NORFOLK - Now that Norwood-Norfolk Central School officials have adopted their $20.6 million budget, they will await response from the district residents on May 20.
Superintendent James M. Cruikshank broke down key figures of the 2014-2015 spending plan earlier this week, noting that the proposed budget would equal a 1.75 percent increase.
What we have here are the key points for what the voters are going to be voting on, he said. The proposed budget is $20,633,492, which is a 1.75 percent increase. If you remember some of my original presentations on health insurance, retirements - to keep this budget to a 1.75 percent increase as not been an easy task and its done with a lot of skill, particularly from (Business Manager Lisa M. Mitras.)
The projected tax levy for the district is an increase of $29,908, which equates to 0.49 percent. The group plans to use $1,477,211 in reserves and fund balance. That figure would represent an increase of $390,817 over the 2013-2014 budget.
The current tax rate is $30.39 per $1,000 of assessed valuation for property owners in the town of Norfolk and $24.92 per $1,000 for town of Potsdam residents.
This is on top of what I call historic financial problems from the state. The additional state aid that we received this year was about $300,000 more than (Governor Andrew Cuomos) proposal. However, the Gap Elimination Adjustment is still in effect. Our GEA for this coming school year is $165,633 and thats money that was promised to us that the governor is withholding to float their budget, Mr. Cruikshank said.
So far, in a total of five years, Norwood-Norfolks GEA is $3,854,228. Thats less in aid than what was established through the foundation aid formula.
New York state created a foundation aid formula nearly a decade ago for a more equitable system of funding public schools. Mr. Cruikshank pointed out that for the past eight years, the state has either changed or frozen the formula so they could balance their budget.
Norwood-Norfolk, just for the foundation aid formula, has been shortchanged $21,070,950 from what was promised by this formula. That equates to $2,633,869 per year, he said. So the increase in state aid that we received this year does not overcome the combined - between the GEA and the foundation aid problems - it doesnt overcome the combined $24,925,178 that the state has kept from us, that they said they would give us.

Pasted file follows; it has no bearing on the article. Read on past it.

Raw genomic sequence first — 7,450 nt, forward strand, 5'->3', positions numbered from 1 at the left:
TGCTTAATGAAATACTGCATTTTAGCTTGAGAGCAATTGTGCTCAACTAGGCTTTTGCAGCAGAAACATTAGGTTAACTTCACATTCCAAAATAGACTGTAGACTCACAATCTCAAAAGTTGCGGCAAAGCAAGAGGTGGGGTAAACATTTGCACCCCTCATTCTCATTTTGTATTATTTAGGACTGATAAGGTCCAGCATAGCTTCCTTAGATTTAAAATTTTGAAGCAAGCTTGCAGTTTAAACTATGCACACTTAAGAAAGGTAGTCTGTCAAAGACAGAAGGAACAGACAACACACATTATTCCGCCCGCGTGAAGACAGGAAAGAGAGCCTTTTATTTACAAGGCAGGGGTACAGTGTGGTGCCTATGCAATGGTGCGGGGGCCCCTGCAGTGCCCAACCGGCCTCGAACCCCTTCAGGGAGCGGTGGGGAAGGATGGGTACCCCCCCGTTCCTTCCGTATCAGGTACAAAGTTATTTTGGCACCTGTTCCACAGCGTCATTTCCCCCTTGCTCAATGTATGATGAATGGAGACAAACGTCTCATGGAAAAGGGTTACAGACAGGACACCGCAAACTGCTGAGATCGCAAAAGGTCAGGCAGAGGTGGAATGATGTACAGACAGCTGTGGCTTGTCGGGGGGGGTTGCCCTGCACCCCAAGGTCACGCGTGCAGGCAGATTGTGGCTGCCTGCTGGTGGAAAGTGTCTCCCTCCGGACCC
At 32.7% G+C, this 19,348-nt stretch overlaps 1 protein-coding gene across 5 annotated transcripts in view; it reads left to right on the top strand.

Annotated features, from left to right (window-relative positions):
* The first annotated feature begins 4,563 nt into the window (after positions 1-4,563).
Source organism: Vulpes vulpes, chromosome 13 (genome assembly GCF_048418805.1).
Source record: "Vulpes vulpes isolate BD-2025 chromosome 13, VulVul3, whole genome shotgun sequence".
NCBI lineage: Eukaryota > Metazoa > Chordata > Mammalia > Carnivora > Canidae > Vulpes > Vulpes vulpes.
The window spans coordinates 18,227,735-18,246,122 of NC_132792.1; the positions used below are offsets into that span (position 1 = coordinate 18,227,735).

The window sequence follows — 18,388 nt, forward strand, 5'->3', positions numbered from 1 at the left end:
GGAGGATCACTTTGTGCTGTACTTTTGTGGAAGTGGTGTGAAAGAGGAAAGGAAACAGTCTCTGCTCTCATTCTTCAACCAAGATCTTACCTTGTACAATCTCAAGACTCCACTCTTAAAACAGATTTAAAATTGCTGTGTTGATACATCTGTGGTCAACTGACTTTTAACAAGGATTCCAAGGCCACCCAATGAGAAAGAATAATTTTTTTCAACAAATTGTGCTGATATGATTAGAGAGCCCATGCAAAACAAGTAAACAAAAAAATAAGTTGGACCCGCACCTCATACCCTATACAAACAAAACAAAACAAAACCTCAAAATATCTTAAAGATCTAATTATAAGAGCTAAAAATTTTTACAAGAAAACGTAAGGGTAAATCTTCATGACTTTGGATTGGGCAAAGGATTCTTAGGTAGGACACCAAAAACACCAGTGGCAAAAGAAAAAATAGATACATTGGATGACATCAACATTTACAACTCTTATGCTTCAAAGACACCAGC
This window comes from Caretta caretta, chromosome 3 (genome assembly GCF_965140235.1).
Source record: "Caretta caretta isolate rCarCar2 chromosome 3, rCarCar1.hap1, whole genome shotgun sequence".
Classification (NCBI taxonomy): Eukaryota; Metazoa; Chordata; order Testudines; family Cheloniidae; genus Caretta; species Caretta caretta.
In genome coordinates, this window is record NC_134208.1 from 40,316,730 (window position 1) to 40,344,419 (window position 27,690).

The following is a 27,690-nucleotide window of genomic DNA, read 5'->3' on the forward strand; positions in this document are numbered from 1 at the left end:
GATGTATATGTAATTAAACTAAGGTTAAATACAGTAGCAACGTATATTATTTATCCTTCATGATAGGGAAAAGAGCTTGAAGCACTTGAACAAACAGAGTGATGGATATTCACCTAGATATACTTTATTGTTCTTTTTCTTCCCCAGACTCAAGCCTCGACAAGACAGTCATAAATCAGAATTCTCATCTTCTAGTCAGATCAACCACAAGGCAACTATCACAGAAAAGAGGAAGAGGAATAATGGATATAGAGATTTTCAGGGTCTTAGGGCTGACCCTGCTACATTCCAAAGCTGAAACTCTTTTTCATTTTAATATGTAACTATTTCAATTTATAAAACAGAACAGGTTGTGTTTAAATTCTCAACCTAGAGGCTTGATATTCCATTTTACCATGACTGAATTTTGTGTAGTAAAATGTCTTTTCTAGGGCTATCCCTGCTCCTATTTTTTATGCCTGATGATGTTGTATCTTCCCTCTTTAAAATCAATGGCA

An initial spending plan for the school included a $632,000 gap and included the elimination of eight full-time equivalent teachers, including a half-time science teacher, half-time English language arts teacher, half-time social studies teacher, half-time math teacher and three teaching assistants. That move would have saved $498,000.
The possibility of these cuts brought on much public dissent though during recent board of education meetings. Many said the teaching assistants provided not only academic support but also personal support for students, and some graduates said they would not have received their diplomas without that assistance.
District officials had been projecting the cuts based on initial numbers proposed by Mr. Cuomos state budget. When the final state budget was passed, they received their aid for next year, which had increased to $13,038,643.
This budget does contain two additional elementary teachers that were requested to keep class sizes below 25. It also includes two JV teams and I placed in writing here where numbers dictate, and this coming year, it looks like the numbers will dictate in girls soccer and in girls basketball, Mr. Cruikshank said.
We have made some reductions that we feel that we can make without loss of programming and that is a half of a business, a half of a cleaner, one assistant coach and some sporadic stipends for extracurriculars So I just wanted to make sure that we went through this one more time, he noted.
A budget hearing is scheduled for 6:30 p.m. May 13 in the districts board room, and residents will cast their votes on May 20.